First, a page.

As the Biden government’s China policy takes shape, the virtual CEO Summit hosted by President Biden on April 13th is an event that has attracted widespread attention recently. In a kind of “strategic patience” with regard to China policy, President Biden has made it clear that his government wants to achieve something Two goals, Strengthening the American semiconductor industry and securing the national supply chain for these vital technologies, including semiconductors, from the CEO Summit, which brought together 19 multinational companies (excluding their Chinese counterparts) in a single event. As indicated and outwardly explained by President Biden himself, these two goals are aimed at maintaining the technological development of the USA guide in the semiconductor industry and kept China out of the supply chain that American industry relied on.
Bipartisan support in Washington to compete with China in technological competition is a daunting undertaking that affects its allies in East Asia as much as it does Beijing. This stemmed from the fact that these American allies are the sources of semiconductor supplies, and such importance was made clear by the participation of multinational corporations such as Taiwan Semiconductor Manufacturing Company (TSMC) and Samsung in the recently held virtual CEO summit. Likewise, by reorganizing the global semiconductor supply chain without the presence of Chinese stakeholders, Beijing is also expected to enact its own responses to such technological isolation as envisioned by the Biden government. Overall, we should expect the following scenarios in the coming months to years.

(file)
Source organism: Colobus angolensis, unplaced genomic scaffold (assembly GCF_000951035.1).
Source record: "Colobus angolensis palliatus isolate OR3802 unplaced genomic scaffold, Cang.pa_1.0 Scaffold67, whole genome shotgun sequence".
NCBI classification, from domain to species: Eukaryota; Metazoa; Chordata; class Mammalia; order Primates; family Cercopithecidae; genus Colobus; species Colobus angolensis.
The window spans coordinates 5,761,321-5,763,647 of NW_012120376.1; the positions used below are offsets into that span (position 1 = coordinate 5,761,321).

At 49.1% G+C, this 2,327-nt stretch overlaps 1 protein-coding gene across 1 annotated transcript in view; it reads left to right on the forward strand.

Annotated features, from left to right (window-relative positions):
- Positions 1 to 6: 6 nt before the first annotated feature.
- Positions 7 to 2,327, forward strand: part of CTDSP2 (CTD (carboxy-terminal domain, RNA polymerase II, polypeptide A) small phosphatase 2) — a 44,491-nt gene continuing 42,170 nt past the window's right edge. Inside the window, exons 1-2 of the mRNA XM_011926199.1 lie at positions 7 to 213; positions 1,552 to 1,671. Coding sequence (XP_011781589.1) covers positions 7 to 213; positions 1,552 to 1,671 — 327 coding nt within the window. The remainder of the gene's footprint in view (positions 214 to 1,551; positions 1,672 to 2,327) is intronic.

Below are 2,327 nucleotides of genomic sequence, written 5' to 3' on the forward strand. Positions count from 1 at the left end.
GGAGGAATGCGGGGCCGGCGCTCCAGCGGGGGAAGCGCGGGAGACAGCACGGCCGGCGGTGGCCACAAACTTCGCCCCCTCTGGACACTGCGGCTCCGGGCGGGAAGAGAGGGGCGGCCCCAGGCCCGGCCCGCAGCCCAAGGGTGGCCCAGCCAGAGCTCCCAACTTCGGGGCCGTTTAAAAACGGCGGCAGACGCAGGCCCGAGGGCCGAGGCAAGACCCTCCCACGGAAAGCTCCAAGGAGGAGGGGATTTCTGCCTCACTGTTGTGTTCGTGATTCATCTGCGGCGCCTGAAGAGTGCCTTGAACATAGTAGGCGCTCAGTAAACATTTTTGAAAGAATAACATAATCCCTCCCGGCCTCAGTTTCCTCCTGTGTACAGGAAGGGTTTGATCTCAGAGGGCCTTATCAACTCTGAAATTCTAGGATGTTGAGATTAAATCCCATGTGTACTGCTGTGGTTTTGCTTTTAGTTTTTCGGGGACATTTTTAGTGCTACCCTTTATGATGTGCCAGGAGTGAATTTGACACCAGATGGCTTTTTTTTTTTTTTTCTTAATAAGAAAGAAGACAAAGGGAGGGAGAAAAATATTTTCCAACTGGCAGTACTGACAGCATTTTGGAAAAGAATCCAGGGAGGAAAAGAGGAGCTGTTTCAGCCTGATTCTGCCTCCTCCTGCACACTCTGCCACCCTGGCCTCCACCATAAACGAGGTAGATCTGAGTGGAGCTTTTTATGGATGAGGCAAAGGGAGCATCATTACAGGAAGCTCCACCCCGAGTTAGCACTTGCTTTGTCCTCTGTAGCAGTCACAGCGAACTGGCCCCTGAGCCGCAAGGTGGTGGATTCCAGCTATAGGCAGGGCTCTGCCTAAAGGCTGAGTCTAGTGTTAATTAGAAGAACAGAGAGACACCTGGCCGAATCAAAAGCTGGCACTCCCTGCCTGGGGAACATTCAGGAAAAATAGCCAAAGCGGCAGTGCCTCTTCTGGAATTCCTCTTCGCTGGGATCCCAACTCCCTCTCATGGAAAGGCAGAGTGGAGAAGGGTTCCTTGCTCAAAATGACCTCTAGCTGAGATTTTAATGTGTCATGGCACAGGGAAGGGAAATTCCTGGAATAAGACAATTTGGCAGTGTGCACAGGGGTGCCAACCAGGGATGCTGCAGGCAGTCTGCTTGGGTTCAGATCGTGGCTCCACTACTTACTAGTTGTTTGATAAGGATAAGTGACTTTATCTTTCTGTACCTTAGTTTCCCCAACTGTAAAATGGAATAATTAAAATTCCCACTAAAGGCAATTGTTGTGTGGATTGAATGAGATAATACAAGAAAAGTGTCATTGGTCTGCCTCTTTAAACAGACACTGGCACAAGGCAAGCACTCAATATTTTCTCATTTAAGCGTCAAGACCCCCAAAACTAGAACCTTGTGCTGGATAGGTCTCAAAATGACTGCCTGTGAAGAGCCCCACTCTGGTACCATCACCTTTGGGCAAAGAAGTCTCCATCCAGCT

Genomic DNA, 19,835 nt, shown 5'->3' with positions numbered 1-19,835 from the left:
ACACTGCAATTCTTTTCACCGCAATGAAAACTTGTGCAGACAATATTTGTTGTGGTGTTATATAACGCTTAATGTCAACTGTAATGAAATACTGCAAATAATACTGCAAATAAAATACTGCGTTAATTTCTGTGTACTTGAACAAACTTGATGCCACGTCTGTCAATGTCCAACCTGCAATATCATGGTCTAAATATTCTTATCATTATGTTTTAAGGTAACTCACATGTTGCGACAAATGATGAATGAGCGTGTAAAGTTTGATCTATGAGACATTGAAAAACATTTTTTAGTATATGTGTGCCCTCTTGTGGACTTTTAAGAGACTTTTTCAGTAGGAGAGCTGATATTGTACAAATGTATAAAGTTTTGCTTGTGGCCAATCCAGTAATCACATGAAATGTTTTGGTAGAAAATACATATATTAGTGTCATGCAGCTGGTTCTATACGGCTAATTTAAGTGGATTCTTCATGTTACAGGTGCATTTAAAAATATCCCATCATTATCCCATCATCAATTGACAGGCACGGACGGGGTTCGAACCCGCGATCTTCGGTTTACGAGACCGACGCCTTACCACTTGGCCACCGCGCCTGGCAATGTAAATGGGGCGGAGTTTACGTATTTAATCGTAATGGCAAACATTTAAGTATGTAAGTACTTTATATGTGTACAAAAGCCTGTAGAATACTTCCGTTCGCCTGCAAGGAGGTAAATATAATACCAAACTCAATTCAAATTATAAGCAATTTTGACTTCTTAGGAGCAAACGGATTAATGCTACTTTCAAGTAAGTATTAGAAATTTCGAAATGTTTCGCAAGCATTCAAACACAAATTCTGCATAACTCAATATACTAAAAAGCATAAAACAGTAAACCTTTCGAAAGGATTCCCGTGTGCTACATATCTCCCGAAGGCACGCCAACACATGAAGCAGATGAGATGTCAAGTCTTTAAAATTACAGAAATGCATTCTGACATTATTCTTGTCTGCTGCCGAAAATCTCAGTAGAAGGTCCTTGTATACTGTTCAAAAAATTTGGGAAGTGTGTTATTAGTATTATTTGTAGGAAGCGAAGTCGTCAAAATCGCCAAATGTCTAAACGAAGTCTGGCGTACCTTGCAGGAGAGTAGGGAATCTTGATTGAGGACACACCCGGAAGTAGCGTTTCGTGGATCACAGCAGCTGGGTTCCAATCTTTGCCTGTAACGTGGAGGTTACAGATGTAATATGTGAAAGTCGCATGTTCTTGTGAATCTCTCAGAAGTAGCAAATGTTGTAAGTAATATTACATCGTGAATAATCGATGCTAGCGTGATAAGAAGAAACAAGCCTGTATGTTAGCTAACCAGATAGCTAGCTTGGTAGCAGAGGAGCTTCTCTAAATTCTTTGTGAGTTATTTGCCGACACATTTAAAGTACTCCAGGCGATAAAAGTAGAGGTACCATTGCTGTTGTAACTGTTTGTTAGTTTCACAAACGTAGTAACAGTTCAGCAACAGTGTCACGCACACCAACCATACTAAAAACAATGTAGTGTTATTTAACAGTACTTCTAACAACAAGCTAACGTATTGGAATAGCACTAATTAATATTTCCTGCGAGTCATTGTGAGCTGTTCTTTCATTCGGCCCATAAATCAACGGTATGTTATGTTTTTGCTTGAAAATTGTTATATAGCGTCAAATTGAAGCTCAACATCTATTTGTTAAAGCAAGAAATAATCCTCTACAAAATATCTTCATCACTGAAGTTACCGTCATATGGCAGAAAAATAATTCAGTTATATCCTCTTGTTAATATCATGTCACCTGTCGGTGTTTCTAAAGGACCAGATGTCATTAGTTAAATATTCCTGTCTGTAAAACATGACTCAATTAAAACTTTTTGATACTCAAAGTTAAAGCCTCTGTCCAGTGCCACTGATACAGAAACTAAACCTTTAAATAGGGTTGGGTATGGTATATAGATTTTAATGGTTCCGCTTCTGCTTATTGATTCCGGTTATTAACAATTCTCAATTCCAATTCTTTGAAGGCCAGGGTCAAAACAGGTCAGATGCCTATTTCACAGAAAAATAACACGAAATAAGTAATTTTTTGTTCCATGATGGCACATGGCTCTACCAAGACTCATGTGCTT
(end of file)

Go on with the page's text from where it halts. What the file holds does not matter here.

What can we expect in the coming months?
First, a “clean” semiconductor coalition will inevitably be formed in East Asia with the US as the leader and main coordinator for such an alliance or partnership. While most of the world’s goods are made in China and are easily reproducible from their Chinese counterparts, the same is not true of the semiconductors. At the core of various technologies such as Artificial Intelligence (AI), supercomputers, etc., semiconductors are the most secret “gems” that their manufacturers protect all counterfeit attempts by other parties through intellectual property (IP) and other legal means around the world. With the monopoly of TSMC and Samsung 10nm-5nm Chips production while at the same time giving them the upper hand 32nm-12nm Today, both Taiwan and South Korea are only natural partners in Washington’s reorganization of the world’s semiconductor supply chain. This is the first foundation that the US willingly prepares for the reorganization of the semiconductor supply chain in the world.